By Angela Rose | Jan 12, 2020
Industry: Built Environment
Products: Handmade tile
Sharp grew up with a love for the ornate and working with her hands. Raised in an old Victorian farmhouse, the ceramics artisan says, "My parents were always renovating it, and I was very much influenced by that." She was naturally drawn to pottery in college, graduating with a BFA in ceramics from the University of Kansas in Lawrence, Kansas.
"I knew I wanted to do some kind of business using my background in ceramics," Sharp continues. "When I met my husband, Peter, who has a background in manufacturing engineering, we decided to make tile. That's how our company got its start, and the design style of the house I grew up in plays into our patterns."
Sharp estimates that the Julep Tile team handcrafts between 3,000 and 4,000 square feet of artisan tile in their 1,000-square-foot studio each year. Though classic and timeless, their tile designs are also quite unique. "A lot of times, people try to make grout disappear," Sharp explains. "But because I've been inspired by Victorian wallpaper patterns, where everything is connected and part of the design, I decided to make it an asset."
To do so, each Julep Tile decorative tile features deep recesses in its face. "That's where the grout goes," Sharp says. "They're pressed in a way that allows us to really make it a part of the pattern."
The tiles are as eco-friendly as they are beautiful. Rather than utilizing traditional bisque and glaze firings, Sharp gives them a single firing in her electric kilns. "The idea is that you can cut down on your energy usage and be more efficient with your labor because you're not loading and unloading the kilns twice," she explains. "There's a greater chance for breakage because the clay is more fragile before it's fired, but it was really important to us to do it this way when we set up the company."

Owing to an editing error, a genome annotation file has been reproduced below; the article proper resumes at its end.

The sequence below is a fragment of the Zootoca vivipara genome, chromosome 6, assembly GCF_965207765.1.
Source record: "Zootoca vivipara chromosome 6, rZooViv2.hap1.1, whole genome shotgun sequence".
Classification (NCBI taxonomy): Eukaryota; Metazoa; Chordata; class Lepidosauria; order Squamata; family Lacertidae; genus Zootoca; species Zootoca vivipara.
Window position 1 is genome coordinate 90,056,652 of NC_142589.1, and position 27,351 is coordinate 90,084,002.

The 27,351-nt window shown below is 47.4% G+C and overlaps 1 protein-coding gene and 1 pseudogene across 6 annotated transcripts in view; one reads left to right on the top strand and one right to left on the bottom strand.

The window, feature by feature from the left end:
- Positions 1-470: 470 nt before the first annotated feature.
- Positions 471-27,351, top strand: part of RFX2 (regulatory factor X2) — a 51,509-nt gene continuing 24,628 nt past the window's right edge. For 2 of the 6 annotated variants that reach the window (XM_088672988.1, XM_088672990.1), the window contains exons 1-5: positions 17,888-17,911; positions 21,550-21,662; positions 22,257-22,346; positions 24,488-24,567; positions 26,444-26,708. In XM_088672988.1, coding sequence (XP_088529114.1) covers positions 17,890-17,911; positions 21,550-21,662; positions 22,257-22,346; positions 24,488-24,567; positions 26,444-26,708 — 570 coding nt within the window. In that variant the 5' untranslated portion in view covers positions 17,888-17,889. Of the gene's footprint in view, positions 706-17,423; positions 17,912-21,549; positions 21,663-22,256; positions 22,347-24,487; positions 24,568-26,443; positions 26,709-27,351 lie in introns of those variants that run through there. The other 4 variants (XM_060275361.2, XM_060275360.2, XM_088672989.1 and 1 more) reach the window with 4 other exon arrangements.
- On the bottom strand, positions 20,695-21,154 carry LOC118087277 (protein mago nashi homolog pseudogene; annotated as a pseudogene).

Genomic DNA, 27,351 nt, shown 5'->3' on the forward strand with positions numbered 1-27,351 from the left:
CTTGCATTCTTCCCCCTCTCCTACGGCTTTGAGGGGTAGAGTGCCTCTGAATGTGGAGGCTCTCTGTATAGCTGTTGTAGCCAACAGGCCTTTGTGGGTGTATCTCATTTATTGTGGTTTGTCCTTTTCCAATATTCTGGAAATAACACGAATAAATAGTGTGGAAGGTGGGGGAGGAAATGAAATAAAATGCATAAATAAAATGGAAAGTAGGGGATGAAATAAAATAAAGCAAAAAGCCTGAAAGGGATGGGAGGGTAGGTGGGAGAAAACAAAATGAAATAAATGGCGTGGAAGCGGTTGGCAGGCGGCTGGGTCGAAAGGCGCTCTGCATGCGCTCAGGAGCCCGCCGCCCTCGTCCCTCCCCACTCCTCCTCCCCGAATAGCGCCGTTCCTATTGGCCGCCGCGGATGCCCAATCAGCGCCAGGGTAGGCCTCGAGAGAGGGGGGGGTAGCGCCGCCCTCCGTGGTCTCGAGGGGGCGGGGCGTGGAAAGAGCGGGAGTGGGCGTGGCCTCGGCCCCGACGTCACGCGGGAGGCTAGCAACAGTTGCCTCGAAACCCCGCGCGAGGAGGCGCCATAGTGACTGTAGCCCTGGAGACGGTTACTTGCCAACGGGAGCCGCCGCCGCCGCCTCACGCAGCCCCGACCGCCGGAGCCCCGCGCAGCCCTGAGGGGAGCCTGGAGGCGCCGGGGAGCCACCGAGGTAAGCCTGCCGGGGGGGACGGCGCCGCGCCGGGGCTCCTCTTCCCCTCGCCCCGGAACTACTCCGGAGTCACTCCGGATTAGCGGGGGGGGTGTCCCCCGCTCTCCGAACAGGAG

Every Julep Tile project is made to order, which minimizes material waste. Leftover clay scraps are recycled for future projects, and packaging materials are reused whenever possible. "I think people really appreciate this about us," Sharp says. "They also appreciate that we're a small, family-owned business based in the U.S."
Julep Tile's sales doubled from 2018 to 2019, and the company recently started shipping orders to Canada as well. "For years, we were strictly wholesale," Sharp adds. "But a few years ago, we made the decision to start selling online as well. While we still have some showrooms that carry our tile, and we work with a lot of interior designers, we also work directly with homeowners."
Challenges: "Every business goes through phases, or what I would call growing pains," Sharp says. "Maybe they need more staff or more space. For us, our kilns are the biggest bottleneck in our business. We can make way more tile than we can fire with our kilns, even if we keep them going all the time. That has really been a challenge. With the growth we've had, we're also trying to hire more employees and expand our manufacturing capabilities. There's always that fine line between where your sales are at and where you can invest money back into the business."
Opportunities: Sharp says she has really enjoyed working directly with homeowners. "I love to talk to them and hear about the projects they are working on," she adds. "That's something you miss out on when you just sell wholesale. It has been really fun for me to help them pick the right tiles and colors to go with their cabinets and countertops." In the future, she notes that she'd like to "move more towards serving our customers better in the interior design space."
Needs: Sharp says she'd love to be able to invest in expanding the capacity of her electric kilns. "We also just need more space," she continues. "One thousand square feet gets eaten up pretty quickly when you have racks full of tile everywhere. We've become really smart about maximizing our space and using it in the best way. We do simple things to make us more efficient, like having our boxes near where we do our shipping and packaging, but it's harder in a small space."